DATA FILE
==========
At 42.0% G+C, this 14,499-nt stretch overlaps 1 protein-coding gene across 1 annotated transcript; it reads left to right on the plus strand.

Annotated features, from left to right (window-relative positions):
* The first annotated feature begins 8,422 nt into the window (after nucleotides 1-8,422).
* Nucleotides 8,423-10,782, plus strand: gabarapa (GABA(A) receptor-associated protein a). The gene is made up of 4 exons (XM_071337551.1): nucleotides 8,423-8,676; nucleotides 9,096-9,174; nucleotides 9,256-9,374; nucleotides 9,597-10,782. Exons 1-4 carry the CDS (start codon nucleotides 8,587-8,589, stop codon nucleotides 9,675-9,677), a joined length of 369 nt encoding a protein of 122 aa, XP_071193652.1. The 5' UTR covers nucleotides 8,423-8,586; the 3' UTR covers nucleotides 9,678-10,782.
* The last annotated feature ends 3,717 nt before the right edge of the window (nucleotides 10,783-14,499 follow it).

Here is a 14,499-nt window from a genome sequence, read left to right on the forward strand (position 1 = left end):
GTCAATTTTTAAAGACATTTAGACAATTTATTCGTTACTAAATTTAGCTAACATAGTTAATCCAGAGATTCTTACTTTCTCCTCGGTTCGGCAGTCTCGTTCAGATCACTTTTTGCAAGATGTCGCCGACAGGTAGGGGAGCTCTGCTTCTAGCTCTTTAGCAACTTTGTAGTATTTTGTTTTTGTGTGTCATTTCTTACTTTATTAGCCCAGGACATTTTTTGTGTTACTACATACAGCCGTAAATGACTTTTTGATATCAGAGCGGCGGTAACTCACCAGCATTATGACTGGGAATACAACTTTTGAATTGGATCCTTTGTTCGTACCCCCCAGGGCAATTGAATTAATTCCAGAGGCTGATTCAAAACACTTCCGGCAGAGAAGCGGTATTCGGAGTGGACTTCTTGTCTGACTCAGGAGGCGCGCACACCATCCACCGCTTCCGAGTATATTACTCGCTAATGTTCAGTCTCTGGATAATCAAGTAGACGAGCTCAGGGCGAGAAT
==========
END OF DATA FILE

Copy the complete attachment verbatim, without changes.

At 42.0% G+C, this 14,499-nt stretch overlaps 1 protein-coding gene across 1 annotated transcript; it reads left to right on the plus strand.

Annotated features, from left to right (window-relative positions):
* The first annotated feature begins 8,422 nt into the window (after nucleotides 1-8,422).
* Nucleotides 8,423-10,782, plus strand: gabarapa (GABA(A) receptor-associated protein a). The gene is made up of 4 exons (XM_071337551.1): nucleotides 8,423-8,676; nucleotides 9,096-9,174; nucleotides 9,256-9,374; nucleotides 9,597-10,782. Exons 1-4 carry the CDS (start codon nucleotides 8,587-8,589, stop codon nucleotides 9,675-9,677), a joined length of 369 nt encoding a protein of 122 aa, XP_071193652.1. The 5' UTR covers nucleotides 8,423-8,586; the 3' UTR covers nucleotides 9,678-10,782.
* The last annotated feature ends 3,717 nt before the right edge of the window (nucleotides 10,783-14,499 follow it).

Here is a 14,499-nt window from a genome sequence, read left to right on the forward strand (position 1 = left end):
GTCAATTTTTAAAGACATTTAGACAATTTATTCGTTACTAAATTTAGCTAACATAGTTAATCCAGAGATTCTTACTTTCTCCTCGGTTCGGCAGTCTCGTTCAGATCACTTTTTGCAAGATGTCGCCGACAGGTAGGGGAGCTCTGCTTCTAGCTCTTTAGCAACTTTGTAGTATTTTGTTTTTGTGTGTCATTTCTTACTTTATTAGCCCAGGACATTTTTTGTGTTACTACATACAGCCGTAAATGACTTTTTGATATCAGAGCGGCGGTAACTCACCAGCATTATGACTGGGAATACAACTTTTGAATTGGATCCTTTGTTCGTACCCCCCAGGGCAATTGAATTAATTCCAGAGGCTGATTCAAAACACTTCCGGCAGAGAAGCGGTATTCGGAGTGGACTTCTTGTCTGACTCAGGAGGCGCGCACACCATCCACCGCTTCCGAGTATATTACTCGCTAATGTTCAGTCTCTGGATAATCAAGTAGACGAGCTCAGGGCGAGAAT